Cyanosis in Dogs: Why A Dog Blue Tongue Should Be a Cause For Concern

dog blue tongue
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Have you ever paid attention to your dog’s tongue? Probably not when he is ever showering you with affectionate licks. However, the dog blue tongue is something every pet parent should know about because it could underline a serious health problem in your dogs.

Dog blue tongue or cyanosis in dogs is a condition where the tongue changes from its normal color to a bluish-purple tone. It could be normal especially for blue-tongued dog breeds or it could be caused by a lack of enough oxygen in the blood, among other reasons.

What is the normal color of a dog’s tongue?

The normal tongue color of a healthy dog should be deep pink. The younger the dog the pinker their tongues will be. Richness in the pink color will start decreasing as the dog ages, often an indication of decreasing vitality for the dog breeder. 

Disclaimer: Tongue color can only hint at an underlying condition. A proper medical diagnosis is necessary to pinpoint the exact ailment.

Pale pink tongue

A pale pink tinge often indicates reduced vitality. It could also be a sign of reduced red blood cells, which is the onset of anemia in dogs. A deficiency in blood is detectable through a full blood test performed by a professional vet.

Red tongue

A dog’s tongue going from pink to red could mean that the pup is feeling hot. On a hot day, the tongue will turn red as the dog tries to expel heat through the tongue. When it cools down, the tongue resumes its original color. 

If the dog is relaxed and the tongue is still red, the pup could be overheating. Overheating in dogs also manifests through excessive panting and the gums turning pale and dry. In addition, excessive panting while relaxed, and the tongue is red, shows that the dog is in pain. 

Dogs hide their pain very well and it takes subtle changes like a reddened tongue to catch these anomalies. Older dogs that are in pain tend to toss and turn through the night and have a red tongue to show they are in pain. If the dogs wake up, it may allude that they are having trouble regulating their body temperature. 

Finally, a red tongue could be a sign of organ disease.  Increased liver enzymes could trigger a red tinge around the edges of the tongue. 

Dog blue tongue explained

Your dog’s blue tongue may or may not be a medical condition. Only two dogs in the world have a natural blue tongue; the Chow Chow and the Sharpei. Any other dog breed exhibiting a blue tongue could be cyanotic.

Cyanosis in dogs is a sign of poor or decreased blood circulation, often in isolated body organs. The heart is the biggest culprit of poor blood circulation. A dog with a heart problem will have a blue tongue as the heart struggles to circulate blood in the body. This happens in moments of stress and anxiety, like when the dog is afraid or facing impending danger.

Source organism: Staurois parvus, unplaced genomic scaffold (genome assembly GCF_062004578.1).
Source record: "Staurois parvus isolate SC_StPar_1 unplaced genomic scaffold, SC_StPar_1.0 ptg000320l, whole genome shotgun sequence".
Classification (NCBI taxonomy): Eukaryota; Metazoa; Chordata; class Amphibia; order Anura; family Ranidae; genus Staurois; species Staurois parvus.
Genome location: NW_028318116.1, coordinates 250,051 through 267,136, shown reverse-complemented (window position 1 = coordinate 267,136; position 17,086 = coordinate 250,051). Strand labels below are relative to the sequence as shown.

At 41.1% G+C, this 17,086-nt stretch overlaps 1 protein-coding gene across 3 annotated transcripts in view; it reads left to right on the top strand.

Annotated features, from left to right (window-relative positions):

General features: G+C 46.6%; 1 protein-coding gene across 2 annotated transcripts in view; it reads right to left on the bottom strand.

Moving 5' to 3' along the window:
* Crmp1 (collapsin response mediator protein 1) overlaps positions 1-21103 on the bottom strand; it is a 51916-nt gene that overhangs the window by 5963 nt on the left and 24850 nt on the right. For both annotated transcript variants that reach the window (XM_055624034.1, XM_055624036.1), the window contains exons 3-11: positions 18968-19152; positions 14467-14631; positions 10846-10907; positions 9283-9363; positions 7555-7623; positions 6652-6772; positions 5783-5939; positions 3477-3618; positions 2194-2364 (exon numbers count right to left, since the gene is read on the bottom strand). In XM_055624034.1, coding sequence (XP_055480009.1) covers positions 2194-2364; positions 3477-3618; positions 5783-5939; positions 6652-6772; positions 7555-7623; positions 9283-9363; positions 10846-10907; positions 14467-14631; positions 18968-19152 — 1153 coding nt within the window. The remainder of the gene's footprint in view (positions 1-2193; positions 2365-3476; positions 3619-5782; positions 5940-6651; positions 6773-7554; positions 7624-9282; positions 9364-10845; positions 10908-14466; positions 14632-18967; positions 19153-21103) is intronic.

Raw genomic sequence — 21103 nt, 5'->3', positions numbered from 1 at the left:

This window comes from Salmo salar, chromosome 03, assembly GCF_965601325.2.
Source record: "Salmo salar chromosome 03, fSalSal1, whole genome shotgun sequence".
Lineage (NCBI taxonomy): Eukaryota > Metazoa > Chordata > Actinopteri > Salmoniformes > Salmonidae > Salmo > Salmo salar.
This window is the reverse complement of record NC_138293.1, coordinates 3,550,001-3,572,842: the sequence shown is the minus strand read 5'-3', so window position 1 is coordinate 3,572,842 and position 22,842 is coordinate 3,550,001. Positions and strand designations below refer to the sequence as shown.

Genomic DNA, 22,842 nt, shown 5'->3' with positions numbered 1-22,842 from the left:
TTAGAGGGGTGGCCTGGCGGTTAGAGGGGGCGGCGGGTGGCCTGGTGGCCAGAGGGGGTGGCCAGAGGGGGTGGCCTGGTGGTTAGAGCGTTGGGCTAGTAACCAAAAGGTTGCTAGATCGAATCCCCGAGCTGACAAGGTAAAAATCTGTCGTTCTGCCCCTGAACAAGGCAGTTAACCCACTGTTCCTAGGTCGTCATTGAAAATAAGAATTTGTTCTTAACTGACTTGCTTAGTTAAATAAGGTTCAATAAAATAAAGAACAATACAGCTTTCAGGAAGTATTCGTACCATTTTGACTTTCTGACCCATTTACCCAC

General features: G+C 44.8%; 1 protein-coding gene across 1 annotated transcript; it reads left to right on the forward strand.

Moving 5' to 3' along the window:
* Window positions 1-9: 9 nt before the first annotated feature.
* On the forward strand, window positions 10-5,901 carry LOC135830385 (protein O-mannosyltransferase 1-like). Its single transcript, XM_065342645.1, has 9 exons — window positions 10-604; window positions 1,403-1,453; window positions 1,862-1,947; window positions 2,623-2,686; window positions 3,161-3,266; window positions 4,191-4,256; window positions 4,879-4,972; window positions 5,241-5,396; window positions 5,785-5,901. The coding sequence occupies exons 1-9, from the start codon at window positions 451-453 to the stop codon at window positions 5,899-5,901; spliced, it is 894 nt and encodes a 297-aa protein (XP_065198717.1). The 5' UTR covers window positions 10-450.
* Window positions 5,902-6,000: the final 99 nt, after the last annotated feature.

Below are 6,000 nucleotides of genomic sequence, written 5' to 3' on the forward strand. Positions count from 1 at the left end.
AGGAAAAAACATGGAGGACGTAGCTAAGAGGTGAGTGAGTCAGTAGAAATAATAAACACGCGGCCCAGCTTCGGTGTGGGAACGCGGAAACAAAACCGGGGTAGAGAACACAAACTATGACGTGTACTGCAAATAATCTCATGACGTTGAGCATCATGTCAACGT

Fun Fact: The tongue has several blood vessels hence why it can be used to diagnose poor circulation in dogs

Dog blue tongue syndrome can happen to any breed although the Cavalier King Charles Spaniel is more predisposed to this condition. This is because of progressive degeneration of the mitral valve that sits between the left atrium and the left ventricle. As this valve deteriorates, it obstructs circulation which, in turn, triggers a blue tongue as one of the symptoms. 

Purple or Lavender tongue

A purple/lavender tongue indicates an obstruction in a dog’s body. Purple tongues signal poor circulation or indigestion in a dog. This condition is often exhibited by dogs suffering from;

  • Pancreatitis 
  • Vomiting and diarrhea
  • Liver disease
  • Irritable bowel syndrome
  • Effects of chemotherapy

Black tongued dogs

Besides the dog’s blue tongue, some canine breeds do have a pink tongue with black spots scattered on the surface. It is no cause for alarm as it is just melanin creating black spots similar to a birthmark on the skin.

Is a dog’s blue tongue curable?

Cyanosis in dogs is curable if immediate action is taken to improve blood flow in the dog’s body. The dog blue tongue syndrome can manifest through a problem in the circulatory or respiratory syndrome. 

Respiratory-related cyanosis can be due to;

  • Partial or full collapsing of the trachea
  • Canine pneumonia 
  • Asthma-related complications
  • Flukes or worms in the lungs
  • A paralyzed larynx
  • Lung bruising
  • Narrowing of the trachea

Cyanosis caused by poor circulation may stem from;

  • Blood accumulation in the pericardium ( the sac encircling the heart)
  • Degenerated heart valves
  • Pulmonary hypertension (increased pressure in lungs)
  • Canine hemolytic anemia caused by a defective immune system
  • Shock

Treating the dog blue tongue syndrome involves managing the underlying condition until proper blood or oxygen circulation is restored. Treatment may involve draining fluids from vital organs like the lungs to restore oxygen flow. Oxygen therapy may be necessary too until the condition is contained. Blood-thinning medication can help remove blood clots and restore blood circulation. In addition, a cocktail of drugs can be administered to kill worms and flukes in the lungs. Bulk injections combined with other surgical procedures can help restore functionality in a paralyzed larynx.

Conclusion

Unless you own a Chow Chow or a Sharpei, never ignore the dog blue tongue syndrome in your dog. Find out why your dog’s tongue looks far from being pink, and if you notice a bluish tinge on it, rush your dog to the vets immediately. 

Prevent the red or pale tongue by ensuring your dog stays cooled and hydrated. You can bank on our Bullyade pet supplement to replenish your dog’s lost electrolytes in drinking water. 

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